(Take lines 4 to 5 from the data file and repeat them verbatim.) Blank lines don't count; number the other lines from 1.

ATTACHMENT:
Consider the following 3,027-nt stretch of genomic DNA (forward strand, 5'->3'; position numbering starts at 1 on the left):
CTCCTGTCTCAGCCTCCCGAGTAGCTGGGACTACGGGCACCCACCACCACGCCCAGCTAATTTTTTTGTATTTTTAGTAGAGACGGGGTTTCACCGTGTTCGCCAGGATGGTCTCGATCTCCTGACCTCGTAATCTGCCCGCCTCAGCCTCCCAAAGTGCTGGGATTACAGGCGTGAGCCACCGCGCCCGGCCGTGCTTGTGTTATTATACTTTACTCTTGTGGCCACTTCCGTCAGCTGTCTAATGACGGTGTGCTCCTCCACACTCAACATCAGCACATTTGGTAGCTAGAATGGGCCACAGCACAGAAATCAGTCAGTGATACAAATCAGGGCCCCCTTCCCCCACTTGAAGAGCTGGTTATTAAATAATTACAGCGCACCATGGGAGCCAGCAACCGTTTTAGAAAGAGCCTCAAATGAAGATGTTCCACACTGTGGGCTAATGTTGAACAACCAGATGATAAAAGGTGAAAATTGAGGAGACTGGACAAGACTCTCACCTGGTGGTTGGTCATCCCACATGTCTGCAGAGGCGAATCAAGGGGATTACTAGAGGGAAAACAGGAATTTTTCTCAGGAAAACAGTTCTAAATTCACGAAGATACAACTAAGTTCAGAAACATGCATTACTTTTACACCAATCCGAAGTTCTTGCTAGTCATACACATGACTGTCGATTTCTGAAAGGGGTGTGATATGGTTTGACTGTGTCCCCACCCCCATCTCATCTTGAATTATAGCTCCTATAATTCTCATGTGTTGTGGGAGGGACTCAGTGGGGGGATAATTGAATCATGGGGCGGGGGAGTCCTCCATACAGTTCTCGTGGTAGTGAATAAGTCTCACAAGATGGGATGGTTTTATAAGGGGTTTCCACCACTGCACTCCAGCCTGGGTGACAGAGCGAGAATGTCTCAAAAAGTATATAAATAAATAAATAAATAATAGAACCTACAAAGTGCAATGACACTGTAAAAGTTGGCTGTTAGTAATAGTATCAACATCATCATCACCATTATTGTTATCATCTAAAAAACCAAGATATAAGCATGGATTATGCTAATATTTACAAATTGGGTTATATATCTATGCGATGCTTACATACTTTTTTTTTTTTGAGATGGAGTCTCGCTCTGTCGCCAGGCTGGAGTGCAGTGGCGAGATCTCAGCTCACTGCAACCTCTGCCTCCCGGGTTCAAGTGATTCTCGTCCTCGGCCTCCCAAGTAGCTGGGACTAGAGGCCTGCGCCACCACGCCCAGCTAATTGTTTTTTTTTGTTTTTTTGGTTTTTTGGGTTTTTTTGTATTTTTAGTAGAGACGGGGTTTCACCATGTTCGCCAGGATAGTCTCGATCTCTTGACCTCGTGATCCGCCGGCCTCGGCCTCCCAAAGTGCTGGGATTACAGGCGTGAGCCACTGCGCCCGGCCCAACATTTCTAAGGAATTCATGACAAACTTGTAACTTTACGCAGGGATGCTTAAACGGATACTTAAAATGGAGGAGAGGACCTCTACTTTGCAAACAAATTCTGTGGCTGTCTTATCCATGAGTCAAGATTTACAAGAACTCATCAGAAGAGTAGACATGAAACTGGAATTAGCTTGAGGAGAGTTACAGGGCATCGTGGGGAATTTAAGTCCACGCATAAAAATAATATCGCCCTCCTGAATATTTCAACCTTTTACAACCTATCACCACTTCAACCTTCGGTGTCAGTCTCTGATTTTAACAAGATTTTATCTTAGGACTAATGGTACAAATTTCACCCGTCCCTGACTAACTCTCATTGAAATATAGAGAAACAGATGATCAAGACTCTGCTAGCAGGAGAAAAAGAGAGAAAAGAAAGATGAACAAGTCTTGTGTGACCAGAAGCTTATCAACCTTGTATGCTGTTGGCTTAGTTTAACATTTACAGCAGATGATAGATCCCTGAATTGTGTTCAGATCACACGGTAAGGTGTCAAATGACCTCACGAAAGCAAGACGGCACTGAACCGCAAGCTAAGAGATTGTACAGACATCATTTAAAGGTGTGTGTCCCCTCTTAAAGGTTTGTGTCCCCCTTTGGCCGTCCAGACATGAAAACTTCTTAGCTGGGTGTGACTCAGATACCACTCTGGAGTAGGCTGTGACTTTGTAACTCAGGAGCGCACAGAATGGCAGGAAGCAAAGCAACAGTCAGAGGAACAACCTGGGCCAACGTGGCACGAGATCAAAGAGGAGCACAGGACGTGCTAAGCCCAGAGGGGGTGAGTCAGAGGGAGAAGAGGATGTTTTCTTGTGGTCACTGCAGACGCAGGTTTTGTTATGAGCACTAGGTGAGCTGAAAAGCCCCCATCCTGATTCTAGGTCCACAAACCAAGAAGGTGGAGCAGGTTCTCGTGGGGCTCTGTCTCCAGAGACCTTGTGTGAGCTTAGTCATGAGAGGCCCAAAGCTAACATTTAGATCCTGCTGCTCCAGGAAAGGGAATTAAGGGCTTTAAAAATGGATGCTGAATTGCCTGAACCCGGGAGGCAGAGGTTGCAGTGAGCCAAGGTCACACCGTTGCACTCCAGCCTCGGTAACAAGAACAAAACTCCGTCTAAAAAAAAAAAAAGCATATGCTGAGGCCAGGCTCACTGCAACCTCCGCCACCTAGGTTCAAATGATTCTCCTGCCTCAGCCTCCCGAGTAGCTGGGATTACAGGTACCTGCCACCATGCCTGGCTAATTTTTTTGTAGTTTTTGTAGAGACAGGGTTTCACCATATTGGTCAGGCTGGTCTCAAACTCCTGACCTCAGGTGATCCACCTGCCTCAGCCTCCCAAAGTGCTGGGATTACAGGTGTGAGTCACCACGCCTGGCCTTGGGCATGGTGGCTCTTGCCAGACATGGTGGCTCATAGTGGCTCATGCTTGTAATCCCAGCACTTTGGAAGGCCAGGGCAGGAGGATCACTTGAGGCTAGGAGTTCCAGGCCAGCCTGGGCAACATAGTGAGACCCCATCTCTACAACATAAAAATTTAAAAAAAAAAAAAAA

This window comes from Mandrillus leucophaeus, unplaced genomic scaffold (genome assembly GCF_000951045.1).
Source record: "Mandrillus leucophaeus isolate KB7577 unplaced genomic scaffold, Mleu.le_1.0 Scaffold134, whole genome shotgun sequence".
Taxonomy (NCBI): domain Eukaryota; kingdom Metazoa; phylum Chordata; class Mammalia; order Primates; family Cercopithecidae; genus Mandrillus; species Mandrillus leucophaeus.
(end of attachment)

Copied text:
Source record: "Mandrillus leucophaeus isolate KB7577 unplaced genomic scaffold, Mleu.le_1.0 Scaffold134, whole genome shotgun sequence".
Taxonomy (NCBI): domain Eukaryota; kingdom Metazoa; phylum Chordata; class Mammalia; order Primates; family Cercopithecidae; genus Mandrillus; species Mandrillus leucophaeus.